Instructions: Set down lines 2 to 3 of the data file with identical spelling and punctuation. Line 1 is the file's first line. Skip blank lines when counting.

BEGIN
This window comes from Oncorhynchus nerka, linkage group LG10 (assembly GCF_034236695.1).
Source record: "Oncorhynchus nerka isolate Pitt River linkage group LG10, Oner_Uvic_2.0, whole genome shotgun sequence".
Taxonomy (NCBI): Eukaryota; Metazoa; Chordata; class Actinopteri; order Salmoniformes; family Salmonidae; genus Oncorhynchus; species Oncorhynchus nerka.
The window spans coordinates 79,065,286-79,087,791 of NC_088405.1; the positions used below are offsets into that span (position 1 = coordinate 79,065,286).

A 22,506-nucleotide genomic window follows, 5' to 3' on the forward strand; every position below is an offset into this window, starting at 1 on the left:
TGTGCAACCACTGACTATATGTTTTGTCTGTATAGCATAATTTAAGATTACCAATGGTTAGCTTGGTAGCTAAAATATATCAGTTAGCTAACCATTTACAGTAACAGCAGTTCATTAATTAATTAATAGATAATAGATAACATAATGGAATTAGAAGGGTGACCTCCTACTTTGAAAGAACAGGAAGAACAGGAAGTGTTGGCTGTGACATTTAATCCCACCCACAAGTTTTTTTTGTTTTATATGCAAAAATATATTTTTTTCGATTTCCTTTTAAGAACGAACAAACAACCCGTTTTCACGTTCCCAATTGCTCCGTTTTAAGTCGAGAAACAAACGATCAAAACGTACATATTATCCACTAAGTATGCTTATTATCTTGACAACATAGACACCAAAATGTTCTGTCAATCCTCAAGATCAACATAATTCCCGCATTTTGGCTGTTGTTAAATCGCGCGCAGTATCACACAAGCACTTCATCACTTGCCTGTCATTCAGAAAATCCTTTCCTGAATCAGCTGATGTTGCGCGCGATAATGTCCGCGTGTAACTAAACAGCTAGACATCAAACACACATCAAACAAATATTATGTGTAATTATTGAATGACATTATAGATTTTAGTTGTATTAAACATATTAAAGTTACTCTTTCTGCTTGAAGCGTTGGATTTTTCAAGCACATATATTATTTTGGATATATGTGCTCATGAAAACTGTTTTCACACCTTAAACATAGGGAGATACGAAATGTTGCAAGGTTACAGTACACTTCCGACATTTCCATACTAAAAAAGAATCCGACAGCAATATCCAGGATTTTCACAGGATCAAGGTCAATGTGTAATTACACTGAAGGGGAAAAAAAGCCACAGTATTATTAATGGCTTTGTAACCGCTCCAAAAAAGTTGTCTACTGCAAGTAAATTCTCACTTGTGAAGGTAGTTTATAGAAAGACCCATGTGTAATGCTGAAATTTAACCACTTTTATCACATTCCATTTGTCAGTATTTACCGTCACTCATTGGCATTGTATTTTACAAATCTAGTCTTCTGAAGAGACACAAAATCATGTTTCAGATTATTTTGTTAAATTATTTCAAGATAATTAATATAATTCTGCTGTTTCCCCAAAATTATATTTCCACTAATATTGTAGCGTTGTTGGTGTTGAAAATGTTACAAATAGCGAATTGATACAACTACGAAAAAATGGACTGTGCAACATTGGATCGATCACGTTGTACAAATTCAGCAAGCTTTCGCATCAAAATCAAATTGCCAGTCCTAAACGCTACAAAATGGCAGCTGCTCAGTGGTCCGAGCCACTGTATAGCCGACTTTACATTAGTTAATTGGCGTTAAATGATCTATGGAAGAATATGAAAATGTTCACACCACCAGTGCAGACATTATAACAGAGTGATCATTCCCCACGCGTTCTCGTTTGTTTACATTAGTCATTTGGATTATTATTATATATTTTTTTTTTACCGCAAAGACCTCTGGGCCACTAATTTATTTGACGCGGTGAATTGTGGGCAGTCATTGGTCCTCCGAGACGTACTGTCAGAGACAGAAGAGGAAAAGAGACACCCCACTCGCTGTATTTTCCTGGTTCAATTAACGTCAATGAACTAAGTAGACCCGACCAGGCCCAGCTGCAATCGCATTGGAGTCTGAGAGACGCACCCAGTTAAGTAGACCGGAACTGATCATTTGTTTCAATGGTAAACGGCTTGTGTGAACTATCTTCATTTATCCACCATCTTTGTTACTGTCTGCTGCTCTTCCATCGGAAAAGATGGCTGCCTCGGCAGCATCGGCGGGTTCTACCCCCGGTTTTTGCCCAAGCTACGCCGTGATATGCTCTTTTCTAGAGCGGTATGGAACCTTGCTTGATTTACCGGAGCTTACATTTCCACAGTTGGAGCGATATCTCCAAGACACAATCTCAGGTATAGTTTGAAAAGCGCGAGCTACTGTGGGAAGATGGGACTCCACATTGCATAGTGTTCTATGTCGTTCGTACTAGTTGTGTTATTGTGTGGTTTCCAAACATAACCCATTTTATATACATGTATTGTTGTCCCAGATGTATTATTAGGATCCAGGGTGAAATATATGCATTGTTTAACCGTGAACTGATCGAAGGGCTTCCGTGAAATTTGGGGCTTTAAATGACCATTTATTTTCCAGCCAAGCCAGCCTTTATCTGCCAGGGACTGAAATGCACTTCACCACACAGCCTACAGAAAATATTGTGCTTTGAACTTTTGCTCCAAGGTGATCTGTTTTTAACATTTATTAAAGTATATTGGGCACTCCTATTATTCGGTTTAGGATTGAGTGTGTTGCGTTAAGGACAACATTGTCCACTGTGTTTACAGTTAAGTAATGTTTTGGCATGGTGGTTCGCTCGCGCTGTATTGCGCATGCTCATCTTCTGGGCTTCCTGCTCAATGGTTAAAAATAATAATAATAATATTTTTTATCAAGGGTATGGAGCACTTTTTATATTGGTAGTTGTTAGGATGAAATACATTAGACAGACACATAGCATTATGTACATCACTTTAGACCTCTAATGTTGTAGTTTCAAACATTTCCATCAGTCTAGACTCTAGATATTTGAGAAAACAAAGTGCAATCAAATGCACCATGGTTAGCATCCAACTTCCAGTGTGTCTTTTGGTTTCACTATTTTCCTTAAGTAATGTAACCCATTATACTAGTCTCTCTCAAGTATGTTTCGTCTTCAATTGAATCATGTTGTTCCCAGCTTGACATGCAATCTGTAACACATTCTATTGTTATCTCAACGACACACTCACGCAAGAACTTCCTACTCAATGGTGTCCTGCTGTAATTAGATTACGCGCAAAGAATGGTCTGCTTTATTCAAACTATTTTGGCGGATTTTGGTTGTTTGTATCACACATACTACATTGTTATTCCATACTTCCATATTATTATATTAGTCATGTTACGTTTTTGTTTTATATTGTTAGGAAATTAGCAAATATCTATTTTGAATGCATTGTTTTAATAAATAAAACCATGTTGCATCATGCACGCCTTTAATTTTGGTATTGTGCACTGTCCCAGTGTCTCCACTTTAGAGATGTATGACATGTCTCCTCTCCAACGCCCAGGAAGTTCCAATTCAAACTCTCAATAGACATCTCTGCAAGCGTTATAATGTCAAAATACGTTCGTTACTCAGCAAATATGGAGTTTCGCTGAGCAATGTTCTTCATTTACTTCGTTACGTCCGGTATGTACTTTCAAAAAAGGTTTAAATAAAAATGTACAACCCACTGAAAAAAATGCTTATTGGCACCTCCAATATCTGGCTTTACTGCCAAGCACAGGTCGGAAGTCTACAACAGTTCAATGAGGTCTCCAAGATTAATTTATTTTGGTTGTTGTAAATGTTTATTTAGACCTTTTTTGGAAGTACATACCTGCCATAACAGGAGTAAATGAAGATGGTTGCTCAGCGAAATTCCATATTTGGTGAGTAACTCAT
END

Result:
Source record: "Oncorhynchus nerka isolate Pitt River linkage group LG10, Oner_Uvic_2.0, whole genome shotgun sequence".
Taxonomy (NCBI): Eukaryota; Metazoa; Chordata; class Actinopteri; order Salmoniformes; family Salmonidae; genus Oncorhynchus; species Oncorhynchus nerka.